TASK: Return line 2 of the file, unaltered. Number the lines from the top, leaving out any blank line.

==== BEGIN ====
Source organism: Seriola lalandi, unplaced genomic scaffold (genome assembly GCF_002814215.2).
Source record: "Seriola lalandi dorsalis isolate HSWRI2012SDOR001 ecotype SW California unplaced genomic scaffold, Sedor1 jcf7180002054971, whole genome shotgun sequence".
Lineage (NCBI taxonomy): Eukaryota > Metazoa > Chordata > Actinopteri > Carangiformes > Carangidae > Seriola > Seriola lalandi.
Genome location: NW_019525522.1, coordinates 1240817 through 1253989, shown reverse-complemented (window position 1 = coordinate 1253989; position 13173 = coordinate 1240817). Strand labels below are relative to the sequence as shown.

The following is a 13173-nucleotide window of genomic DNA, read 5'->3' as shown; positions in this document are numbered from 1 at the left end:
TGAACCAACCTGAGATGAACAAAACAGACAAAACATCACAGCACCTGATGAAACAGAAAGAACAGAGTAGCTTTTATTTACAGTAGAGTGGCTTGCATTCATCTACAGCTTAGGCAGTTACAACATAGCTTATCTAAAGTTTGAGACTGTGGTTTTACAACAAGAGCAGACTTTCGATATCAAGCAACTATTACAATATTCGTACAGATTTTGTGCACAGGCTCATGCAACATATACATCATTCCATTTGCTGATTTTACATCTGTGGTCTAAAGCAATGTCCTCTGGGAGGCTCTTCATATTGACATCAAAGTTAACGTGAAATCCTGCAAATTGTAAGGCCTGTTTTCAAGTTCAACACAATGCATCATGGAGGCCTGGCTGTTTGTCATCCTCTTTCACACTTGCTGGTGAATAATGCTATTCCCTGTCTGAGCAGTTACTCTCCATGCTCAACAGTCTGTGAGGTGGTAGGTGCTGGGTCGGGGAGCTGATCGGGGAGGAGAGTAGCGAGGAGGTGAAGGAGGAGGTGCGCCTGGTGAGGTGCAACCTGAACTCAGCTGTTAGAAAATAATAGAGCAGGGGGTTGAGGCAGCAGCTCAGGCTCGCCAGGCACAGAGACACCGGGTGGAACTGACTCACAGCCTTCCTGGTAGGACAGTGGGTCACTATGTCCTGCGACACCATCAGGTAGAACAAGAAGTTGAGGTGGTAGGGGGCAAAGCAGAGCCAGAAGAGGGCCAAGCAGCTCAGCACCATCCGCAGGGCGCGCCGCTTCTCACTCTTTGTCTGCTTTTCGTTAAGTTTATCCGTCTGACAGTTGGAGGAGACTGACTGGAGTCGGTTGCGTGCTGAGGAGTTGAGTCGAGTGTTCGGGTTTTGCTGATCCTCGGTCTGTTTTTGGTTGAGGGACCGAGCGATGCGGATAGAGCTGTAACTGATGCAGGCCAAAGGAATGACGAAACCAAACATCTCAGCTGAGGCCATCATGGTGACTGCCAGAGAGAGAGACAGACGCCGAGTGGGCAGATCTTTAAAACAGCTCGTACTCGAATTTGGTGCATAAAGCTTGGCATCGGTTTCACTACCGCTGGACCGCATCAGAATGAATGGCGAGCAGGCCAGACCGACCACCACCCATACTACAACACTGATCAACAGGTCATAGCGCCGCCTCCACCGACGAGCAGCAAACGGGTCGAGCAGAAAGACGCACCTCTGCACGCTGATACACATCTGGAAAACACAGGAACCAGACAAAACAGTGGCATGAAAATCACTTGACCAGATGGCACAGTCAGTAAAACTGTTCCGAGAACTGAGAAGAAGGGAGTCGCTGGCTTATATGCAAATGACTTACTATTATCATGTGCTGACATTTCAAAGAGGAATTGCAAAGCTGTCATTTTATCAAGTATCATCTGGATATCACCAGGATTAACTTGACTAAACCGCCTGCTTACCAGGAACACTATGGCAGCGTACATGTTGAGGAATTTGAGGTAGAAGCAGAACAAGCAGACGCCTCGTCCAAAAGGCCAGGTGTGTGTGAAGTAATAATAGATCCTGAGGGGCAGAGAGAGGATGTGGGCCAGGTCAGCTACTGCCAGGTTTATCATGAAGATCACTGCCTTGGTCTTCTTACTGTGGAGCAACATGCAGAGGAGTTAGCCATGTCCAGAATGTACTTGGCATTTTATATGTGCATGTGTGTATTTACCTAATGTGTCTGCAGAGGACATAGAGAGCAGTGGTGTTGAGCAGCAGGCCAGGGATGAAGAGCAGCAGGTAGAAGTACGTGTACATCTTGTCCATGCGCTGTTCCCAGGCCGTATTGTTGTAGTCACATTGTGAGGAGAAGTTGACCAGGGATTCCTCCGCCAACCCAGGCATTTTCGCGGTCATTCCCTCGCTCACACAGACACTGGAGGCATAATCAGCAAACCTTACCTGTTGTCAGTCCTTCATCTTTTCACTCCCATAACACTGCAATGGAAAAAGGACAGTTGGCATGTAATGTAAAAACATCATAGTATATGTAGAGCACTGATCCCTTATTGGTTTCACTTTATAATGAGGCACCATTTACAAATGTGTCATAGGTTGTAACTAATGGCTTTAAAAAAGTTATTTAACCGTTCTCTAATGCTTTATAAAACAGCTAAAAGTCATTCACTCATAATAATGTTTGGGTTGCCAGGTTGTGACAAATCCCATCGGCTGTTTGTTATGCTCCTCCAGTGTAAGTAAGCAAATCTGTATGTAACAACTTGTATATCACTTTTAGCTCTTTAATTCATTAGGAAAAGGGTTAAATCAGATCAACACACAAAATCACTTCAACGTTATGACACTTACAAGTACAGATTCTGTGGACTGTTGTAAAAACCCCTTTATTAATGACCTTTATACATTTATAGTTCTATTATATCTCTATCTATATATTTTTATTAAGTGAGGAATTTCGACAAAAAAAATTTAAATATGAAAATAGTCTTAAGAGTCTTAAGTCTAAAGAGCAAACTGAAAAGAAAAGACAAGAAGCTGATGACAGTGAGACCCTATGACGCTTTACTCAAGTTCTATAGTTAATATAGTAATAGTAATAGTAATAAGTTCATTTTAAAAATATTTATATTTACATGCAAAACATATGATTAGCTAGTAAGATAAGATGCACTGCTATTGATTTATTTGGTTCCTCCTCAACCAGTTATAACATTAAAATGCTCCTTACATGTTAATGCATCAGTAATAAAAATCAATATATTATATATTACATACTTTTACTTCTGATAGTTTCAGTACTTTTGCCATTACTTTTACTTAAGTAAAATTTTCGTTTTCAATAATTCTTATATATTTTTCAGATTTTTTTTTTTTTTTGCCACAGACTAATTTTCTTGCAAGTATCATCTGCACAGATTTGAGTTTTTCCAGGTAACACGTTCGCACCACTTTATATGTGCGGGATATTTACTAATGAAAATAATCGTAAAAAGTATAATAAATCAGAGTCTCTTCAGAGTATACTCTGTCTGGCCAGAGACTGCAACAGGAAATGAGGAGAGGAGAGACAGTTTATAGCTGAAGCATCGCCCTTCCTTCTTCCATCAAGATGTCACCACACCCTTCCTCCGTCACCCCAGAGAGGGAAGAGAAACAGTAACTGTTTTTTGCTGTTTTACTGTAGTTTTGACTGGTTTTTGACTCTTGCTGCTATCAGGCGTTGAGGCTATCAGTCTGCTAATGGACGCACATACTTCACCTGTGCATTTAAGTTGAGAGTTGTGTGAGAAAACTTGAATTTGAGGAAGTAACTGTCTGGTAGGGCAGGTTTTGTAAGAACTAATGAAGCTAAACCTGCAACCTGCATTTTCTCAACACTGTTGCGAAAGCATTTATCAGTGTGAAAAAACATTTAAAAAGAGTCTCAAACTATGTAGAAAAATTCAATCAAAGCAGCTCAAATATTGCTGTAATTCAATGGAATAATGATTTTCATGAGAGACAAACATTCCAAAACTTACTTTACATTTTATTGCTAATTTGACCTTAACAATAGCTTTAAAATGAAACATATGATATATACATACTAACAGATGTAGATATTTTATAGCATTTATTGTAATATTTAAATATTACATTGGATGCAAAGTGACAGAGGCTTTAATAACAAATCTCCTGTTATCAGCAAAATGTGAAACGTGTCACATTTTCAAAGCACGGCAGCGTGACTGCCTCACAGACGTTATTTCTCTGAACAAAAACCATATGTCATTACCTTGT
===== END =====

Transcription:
Source record: "Seriola lalandi dorsalis isolate HSWRI2012SDOR001 ecotype SW California unplaced genomic scaffold, Sedor1 jcf7180002054971, whole genome shotgun sequence".